If dialogue is the live-language of a drama, it is also an integral part and parcel of democracy and diplomacy. It is a means to bring different cultures together and, thus, create a cultural collage that enriches history and heritage. It is the most worthy way to engage people with different opinions in discussion, and narrow the areas of differences and distrust.

There is no gainsaying that dialogue promotes peace whereas demagogy wages war. The former lays emphasis on deliberation and discussion, whereas the latter fuels the fires of obduracy and outrage.

In the words of Prime Minister Atal Behari Vajpayee, the need for a “culture of dialogue”, in the midst of burning issues confronting the nation and world at large, could not have come at a more opportune time. His appeal on the occasion of the international conference on “Dialogue among Civilisation” was not a mere ritual or empty platitude, but a crying need of the hour. In his opinion, “the more a nation can harmonise differences at home, the greater will be its ability to contribute to a dialogue at the inter-national level.”

India as a meeting point of “faith routes” is not the result of some fluke or freak of chance happening, but an outstanding outcome of consistent and constant convergence of its telling trust in the ‘culture of dialogue’.


It has been an accepted principle of human relations and bonds of friendship and understanding among nation States that it is only through the process of dialogue that something good and conducive comes about.

Whatever reservations we may have on other counts, dialogue and discussion do deliver free both individuals and social groups from the demonic darkness of discord and disharmony.

Public dialogue is a powerful instrument for expanding social opportunities. It is vital for sustaining a healthy democracy. Loud protests and public debates are essential for a collective social response in policy making and legislation. It helps to promote mutual understanding and leads to consensus and conciliation on vexed issues that have the potential to bedevil relations and provoke bloody conflicts and confrontations.

After many an armed conflict, it is the healing touch of dialogue and deliberations across the table that clinches the issue, whether that be a legacy of history or the making of perverted perceptions. If civilisation has managed to survive the deadly on slaughts of savagery and fanaticism, it is because of the good sense that dialogue breeds among people of vision and wisdom.


Worried at being linked to terrorism, Muslim scholars at an international conference (held at Putrajaya, Malaysia) proposed encouraging greater dialogue with the West and banning books that promote extremism. “Islamic nations should wholeheartedly open our arms to the people who want peace with us and reject violence against the innocent. I do not subscribe to the idea of a clash among civilisations.” (Dr. Mohammed Sayed Tantwi- Sunni Muslim World’s highest religious authority.)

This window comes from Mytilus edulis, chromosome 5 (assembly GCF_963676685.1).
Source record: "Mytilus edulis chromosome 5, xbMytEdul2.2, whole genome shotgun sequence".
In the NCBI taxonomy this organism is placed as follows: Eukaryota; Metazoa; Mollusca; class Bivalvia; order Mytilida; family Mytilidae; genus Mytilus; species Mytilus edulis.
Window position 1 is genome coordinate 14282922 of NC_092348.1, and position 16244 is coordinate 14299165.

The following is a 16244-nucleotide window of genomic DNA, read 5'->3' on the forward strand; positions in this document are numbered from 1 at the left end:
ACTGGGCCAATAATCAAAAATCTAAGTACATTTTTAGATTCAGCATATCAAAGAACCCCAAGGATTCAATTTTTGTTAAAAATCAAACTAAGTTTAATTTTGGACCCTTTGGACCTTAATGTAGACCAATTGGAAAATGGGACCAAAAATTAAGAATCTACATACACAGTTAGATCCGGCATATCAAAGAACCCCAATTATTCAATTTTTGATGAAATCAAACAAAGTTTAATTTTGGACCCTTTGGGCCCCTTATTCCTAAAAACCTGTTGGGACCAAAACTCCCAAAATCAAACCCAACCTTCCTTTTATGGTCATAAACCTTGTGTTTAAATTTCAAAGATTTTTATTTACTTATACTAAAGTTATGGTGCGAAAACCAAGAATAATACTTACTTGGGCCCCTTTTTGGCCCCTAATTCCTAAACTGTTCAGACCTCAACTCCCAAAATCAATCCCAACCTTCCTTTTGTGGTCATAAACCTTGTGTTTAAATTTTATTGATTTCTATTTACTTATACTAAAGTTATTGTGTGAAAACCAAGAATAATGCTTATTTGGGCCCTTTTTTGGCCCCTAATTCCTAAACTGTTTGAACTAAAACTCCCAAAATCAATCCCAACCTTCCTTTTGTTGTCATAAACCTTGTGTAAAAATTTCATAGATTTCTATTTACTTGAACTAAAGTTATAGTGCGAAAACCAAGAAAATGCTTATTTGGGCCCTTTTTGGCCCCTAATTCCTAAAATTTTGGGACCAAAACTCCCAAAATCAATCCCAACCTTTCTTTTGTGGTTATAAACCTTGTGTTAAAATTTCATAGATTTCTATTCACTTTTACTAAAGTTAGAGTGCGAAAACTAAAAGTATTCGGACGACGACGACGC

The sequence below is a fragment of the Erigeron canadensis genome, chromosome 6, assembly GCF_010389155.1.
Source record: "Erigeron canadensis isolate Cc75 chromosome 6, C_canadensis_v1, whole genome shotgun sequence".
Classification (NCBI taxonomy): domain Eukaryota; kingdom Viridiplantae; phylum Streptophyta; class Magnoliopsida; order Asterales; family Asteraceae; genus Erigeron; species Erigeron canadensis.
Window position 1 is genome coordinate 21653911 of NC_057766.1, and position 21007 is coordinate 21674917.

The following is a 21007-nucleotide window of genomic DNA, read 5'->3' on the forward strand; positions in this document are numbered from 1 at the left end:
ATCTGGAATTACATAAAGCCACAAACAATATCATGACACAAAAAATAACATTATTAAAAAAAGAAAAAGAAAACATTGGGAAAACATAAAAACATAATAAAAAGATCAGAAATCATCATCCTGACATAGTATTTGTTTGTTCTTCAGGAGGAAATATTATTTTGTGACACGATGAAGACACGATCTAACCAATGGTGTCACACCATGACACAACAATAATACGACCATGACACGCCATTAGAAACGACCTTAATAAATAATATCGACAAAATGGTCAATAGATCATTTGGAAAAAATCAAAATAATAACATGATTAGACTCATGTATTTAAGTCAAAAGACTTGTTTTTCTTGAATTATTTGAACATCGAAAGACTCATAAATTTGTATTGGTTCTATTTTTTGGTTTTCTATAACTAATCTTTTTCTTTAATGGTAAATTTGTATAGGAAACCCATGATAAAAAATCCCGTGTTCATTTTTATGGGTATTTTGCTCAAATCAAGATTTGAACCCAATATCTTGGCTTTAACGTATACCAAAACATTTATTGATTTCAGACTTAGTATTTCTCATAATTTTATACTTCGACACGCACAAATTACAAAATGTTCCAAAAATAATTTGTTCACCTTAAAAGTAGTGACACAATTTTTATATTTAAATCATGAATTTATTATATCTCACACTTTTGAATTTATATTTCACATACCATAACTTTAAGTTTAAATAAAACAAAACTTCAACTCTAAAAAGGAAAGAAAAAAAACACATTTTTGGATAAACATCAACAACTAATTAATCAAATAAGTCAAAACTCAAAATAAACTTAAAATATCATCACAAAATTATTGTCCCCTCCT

There is no better tribute to the tenacity of dialogue as a most human and civilised way of reaching out to the people than the views of Muslim scholars expressed at the Conference. This approach fully endorses India’s longstanding experience and ancient tradition of fostering dialogue among communities, cultures and civilisations.

Needless to reiterate that, every initiative on a dialogue among civilisations is a hopeful sign. The determination to broaden, deepen and sustain the process of dialogue would enable us to find answers to several questions related to future, without wars and violence, besides preservation of unique cultural identity and artistic wealth of nations.

“The greatest enemy of dialogue is a closed mind.” (Dr. Koichiro Matsuura, Director General of UNESCO). In order to break the ice or the deadlock over issues that threaten to divide communities and countries into hostile camps, there is no alternative to the culture of dialogue, however long it may take to produce the desired results.


The success of democracy and diplomacy lies in the fact that recourse to dialogue is a much better option than coercion or imposition of some concocted solution. Even in the literary genre of drama, the role of dialogue is both pivotal and paramount. Through the medium of dialogue, both critics and ordinary play-viewers aver whether a particular character is ‘flat’ or ’round’.

The present day world, plagued by terrorism, violence, hegemonic tendencies and the like, harking back to the past glories or technological triumphs of today, will not take us any further unless we are able to push the ominous forces to the sidelines.

The atavistic fears raised by academicians like Samuel P. Huntington, in his blood-curdling theory of ‘clash of civilisation’, need to be addressed by following wholeheartedly the letter and spirit of the ‘culture of dialogue’.